USEA Launches Equine Research Initiative

United States Eventing Association (USEA) board of governors member Katherine Cooper announced a bold new program to support the health care of equine athletes on Dec. 7 at the organization's annual meeting and convention. The eventing community has recognized that there is a significant lack of funding for equine medical research and has taken a major step forward to change this dynamic.

Beginning in January 2014, the USEA will make a $1.00 dollar per starter assessment; those dollars will go to fund equine medical research that benefits sport horses. As a community, this will amount to approximately $40,000 per year in research dollars. This money will support projects like the ongoing USEA Cardiopulmonary Research Study, as well as new relevant studies.

The USEA has developed a partnership with Morris Animal Foundation to help distribute and monitor these funds. Morris has decades of experience in reviewing grant applications from universities and research institutions and has a team of veterinarians who spend thousands of volunteer hours assessing which studies are most likely to impact horse welfare.

A USEA committee comprised of riders and veterinarians will determine which studies the funds will target. Morris will also monitor the studies that the USEA chooses to fund and will report regularly on how the money is being used.

Several people stepped forward to donate funds to jumpstart this new initiative, including Mike and Joy VanNoy, Kevin and Gretchen Baumgardner, DC and Steve McBroom, USEA President Diane Pitts, Mark Hart (who is a key player in the cardiovascular study), Carolyn Myers, Hilary DeAngelis, Beth Lendrum, Jerome Broussard, Kaiti Saunders, and Katherine Cooper. A check from this group in the amount of $11,150 was presented to representatives from Morris at the Dec. 7 awards banquet. This money will be used to fund the USEA’s first batch of equine medical research studies.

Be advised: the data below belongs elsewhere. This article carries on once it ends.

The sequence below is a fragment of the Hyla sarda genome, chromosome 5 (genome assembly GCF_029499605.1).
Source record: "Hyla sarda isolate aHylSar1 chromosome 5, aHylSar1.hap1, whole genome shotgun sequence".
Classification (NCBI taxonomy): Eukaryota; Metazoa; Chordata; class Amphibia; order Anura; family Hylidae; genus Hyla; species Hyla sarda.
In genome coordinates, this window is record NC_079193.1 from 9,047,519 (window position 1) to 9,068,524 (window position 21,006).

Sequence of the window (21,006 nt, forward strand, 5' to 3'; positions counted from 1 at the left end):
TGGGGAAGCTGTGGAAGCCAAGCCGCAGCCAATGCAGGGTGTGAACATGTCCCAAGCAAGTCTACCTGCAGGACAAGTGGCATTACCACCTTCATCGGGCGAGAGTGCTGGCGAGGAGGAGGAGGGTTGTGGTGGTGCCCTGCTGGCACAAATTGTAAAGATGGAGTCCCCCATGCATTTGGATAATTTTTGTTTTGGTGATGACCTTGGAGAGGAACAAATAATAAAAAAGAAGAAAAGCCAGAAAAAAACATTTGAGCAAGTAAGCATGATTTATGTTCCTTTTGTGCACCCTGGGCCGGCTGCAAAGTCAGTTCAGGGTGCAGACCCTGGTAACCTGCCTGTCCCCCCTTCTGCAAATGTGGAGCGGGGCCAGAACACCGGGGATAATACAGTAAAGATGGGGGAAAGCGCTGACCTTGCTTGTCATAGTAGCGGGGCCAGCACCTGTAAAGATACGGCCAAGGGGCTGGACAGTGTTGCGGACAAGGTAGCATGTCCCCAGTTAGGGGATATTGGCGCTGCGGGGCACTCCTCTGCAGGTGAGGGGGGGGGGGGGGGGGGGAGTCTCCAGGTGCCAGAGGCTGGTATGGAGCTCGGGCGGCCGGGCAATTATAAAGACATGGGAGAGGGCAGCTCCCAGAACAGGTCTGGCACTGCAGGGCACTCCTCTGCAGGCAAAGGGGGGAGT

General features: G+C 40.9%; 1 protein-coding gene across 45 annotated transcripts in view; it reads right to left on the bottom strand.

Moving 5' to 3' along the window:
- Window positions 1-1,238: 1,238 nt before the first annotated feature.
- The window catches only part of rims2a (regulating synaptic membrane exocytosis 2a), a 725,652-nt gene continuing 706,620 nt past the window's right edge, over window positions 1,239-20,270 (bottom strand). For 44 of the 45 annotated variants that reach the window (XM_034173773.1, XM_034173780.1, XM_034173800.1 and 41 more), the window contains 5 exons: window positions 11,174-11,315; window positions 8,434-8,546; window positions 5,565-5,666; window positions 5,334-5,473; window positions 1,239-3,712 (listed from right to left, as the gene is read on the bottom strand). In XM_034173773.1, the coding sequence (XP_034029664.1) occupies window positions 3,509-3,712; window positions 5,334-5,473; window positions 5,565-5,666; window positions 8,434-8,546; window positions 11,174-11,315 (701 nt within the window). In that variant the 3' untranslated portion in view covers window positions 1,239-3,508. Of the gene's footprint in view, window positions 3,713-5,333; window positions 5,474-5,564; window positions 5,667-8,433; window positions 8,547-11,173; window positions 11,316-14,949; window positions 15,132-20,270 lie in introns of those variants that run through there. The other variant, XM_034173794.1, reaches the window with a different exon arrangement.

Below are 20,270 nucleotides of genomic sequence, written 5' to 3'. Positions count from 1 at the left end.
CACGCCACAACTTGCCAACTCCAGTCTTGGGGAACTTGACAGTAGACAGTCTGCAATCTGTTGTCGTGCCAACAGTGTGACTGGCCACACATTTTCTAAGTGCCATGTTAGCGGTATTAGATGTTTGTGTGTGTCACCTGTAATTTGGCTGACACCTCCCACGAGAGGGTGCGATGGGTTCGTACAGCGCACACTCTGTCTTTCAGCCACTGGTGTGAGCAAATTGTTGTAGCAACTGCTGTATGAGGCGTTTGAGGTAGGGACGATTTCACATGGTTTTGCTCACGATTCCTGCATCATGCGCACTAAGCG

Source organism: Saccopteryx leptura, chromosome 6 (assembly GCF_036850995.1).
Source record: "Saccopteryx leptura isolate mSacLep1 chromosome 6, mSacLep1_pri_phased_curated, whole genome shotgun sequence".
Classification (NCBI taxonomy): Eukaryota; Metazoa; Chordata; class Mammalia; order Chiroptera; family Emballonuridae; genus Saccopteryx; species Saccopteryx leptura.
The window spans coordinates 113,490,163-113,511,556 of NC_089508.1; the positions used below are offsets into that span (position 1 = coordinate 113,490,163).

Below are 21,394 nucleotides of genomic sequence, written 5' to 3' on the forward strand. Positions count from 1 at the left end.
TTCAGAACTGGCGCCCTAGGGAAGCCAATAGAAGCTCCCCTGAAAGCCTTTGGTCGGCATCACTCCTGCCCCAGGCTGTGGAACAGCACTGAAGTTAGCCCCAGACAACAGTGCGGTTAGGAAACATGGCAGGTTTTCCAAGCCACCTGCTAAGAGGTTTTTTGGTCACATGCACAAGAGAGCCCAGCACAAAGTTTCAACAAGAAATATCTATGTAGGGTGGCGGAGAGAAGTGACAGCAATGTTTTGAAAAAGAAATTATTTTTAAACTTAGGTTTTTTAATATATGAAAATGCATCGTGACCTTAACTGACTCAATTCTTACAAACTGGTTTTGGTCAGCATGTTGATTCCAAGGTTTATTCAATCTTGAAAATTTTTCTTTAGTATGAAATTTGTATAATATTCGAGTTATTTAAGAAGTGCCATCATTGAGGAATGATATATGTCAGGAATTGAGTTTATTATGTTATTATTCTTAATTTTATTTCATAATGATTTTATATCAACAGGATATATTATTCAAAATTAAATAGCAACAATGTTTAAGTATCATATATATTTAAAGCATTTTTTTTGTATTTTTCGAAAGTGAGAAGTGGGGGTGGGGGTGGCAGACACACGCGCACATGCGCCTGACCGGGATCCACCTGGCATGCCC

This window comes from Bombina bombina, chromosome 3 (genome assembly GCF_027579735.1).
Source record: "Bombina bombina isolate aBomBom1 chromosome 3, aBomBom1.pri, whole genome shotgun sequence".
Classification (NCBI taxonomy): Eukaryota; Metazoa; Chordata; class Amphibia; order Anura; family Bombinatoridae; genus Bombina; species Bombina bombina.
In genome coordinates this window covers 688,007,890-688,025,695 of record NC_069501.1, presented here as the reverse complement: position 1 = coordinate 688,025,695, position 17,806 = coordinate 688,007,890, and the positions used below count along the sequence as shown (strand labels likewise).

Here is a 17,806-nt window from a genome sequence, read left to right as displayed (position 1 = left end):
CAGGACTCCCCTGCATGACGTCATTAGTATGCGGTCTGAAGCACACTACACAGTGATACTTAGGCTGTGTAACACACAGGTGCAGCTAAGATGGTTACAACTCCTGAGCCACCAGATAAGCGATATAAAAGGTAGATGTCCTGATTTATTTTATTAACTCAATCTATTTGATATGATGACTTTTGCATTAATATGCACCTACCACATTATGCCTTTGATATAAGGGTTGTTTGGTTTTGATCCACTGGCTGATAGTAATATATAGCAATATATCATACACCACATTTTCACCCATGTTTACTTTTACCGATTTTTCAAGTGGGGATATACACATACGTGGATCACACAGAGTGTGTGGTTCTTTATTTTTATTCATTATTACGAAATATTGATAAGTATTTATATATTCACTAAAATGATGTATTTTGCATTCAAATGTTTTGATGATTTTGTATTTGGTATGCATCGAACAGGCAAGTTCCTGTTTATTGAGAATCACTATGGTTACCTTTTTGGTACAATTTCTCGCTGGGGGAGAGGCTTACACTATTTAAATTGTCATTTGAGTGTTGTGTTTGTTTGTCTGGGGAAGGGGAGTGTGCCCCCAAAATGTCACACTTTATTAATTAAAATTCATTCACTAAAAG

The USEA Endowment Trust also made a preliminary donation to the new program. The endowment trust has held memorial funds that were donated in U.S. Olympian Amy Tryon’s memory after her untimely death in 2012. Amy’s family and friends decided that these funds will be used to kick off this equine medical research program. Also during the awards banquet, a second check for $10,650 was presented to Morris Animal Foundation from the USEA Endowment Trust and the Amy Tryon Memorial Fund.

Finally, the USEA has issued a challenge to the other United States Equestrian Federation (USEF) disciplines to make this program the first step in an ongoing global effort to raise funds for equine medical research. The next phase is for other disciplines and breeds to create similar programs for their sports. In making this additional effort, the USEA was honored to have USEF President Christine Tauber lend her support to this endeavor.

Tauber recognized the leadership of eventers in driving equine medical research and encouraging the other USEF disciplines and breeds to create their own programs to support equine medical research.

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